You’ll see similar things everywhere. This example in Chicago was near my hotel so I took a photo after walking by a few times. In short, the masonry facade at the first four floors of the building is 70 to 100 years older than the glass curtain wall above.
Possibility one: the upper floor were stripped down to the frame and floor slabs, the frame maybe altered a bit, and then the new wall put on. This kind of renovation was done at 1100 Sixth Avenue in New York, for example. While the lower-floor masonry is nice, I’m not sure I understand why it would be kept in this scenario. It looks weird and it’s not historic preservation.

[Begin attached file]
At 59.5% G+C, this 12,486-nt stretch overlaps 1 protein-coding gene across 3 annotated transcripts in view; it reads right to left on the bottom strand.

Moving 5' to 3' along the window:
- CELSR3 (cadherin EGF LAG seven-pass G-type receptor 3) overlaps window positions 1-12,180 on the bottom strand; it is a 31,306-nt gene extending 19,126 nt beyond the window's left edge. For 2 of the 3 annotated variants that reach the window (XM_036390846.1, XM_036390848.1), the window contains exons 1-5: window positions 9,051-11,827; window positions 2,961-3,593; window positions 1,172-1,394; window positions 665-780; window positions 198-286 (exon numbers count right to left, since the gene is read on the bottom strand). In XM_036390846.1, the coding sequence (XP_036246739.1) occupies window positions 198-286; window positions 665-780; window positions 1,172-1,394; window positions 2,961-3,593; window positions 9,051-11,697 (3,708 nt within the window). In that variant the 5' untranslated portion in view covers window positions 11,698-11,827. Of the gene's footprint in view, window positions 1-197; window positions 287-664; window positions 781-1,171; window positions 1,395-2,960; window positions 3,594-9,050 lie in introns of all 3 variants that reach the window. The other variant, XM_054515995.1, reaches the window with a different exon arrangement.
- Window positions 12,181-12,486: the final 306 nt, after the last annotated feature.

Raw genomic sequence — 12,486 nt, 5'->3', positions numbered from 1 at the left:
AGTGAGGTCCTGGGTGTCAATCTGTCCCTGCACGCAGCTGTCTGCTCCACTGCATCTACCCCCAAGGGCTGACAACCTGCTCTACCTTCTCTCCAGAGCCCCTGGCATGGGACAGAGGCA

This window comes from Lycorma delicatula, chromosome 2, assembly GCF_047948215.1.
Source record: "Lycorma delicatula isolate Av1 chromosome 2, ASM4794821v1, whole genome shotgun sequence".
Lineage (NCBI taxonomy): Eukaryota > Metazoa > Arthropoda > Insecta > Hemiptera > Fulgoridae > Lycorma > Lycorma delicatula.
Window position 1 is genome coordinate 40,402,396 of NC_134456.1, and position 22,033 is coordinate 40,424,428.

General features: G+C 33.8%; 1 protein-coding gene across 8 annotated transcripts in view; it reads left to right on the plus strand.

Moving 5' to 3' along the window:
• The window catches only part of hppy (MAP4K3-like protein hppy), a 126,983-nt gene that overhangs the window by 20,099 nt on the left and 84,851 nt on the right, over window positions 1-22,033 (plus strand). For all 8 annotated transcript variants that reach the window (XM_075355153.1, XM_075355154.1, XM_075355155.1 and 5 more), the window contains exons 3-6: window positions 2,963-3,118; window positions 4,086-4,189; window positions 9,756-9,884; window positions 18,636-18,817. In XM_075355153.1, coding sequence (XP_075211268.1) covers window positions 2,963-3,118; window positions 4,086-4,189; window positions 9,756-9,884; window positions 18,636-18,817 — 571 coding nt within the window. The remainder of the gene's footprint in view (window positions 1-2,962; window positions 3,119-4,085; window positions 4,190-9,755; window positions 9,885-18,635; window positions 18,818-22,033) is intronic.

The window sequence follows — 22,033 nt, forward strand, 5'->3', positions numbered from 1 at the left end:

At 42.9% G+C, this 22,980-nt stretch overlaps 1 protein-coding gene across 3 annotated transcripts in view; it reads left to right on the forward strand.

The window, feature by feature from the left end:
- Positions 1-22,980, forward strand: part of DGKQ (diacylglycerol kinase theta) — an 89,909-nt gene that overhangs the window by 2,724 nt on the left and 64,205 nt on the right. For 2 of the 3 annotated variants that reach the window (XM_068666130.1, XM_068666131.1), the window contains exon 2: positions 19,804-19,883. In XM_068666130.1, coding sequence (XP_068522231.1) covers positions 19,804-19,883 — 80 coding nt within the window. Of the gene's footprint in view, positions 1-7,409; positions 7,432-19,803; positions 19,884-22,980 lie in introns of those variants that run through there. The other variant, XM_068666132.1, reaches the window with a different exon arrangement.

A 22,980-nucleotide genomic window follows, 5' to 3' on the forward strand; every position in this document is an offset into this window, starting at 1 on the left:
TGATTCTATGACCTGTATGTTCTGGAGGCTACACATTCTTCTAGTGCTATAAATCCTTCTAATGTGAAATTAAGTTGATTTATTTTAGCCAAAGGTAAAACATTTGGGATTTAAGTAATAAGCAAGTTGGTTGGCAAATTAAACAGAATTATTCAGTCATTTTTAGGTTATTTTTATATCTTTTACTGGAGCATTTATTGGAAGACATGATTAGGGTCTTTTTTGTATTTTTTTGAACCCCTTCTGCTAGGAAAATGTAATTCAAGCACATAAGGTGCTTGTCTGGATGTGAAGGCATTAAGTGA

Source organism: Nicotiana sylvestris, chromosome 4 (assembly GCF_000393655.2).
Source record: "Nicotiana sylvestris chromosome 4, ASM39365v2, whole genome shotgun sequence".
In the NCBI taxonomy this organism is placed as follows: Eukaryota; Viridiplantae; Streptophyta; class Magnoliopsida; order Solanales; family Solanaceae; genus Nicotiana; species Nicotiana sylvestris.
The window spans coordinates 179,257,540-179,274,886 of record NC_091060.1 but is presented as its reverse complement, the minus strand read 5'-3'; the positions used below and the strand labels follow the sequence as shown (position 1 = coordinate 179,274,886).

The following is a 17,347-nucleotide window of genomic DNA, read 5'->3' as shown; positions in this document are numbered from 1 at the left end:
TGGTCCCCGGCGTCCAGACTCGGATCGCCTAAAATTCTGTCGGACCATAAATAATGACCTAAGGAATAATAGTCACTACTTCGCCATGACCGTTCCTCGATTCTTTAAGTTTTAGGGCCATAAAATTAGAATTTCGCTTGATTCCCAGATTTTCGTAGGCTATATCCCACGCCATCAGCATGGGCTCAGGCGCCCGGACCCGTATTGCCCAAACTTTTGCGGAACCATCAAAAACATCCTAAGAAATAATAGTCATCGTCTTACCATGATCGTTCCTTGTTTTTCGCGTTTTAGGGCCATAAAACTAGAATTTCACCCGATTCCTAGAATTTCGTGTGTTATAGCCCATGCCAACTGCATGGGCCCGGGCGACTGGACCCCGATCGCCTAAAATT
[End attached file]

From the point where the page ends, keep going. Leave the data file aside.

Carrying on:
Possibility two: the upper floors of the old building were effectively demolished and rebuilt. More work but pretty much the same as possibility one.
Possibility three: this was a four-story building and new structure was run through it to support a vertical expansion. That seems wrong in terms of the design of the lower facade. I’d expect a more definitive top to the old building, maybe a big cornice. Possibility three and a half: the top of the old building – maybe a fifth floor, maybe a cornice – was removed first.
Possibility four: the old building was demolished, the old facade disassembled and stored, the new building constructed, and the old facade reassembled as the lower curtain wall. That’s a lot of effort just to get a funny-looking result.
Possibility five: the old wall was braced in place as the old building was demolished and the new building built. More difficult than possibility four but otherwise similar.
This is yet another mystery that I’ll probably never know the answer to.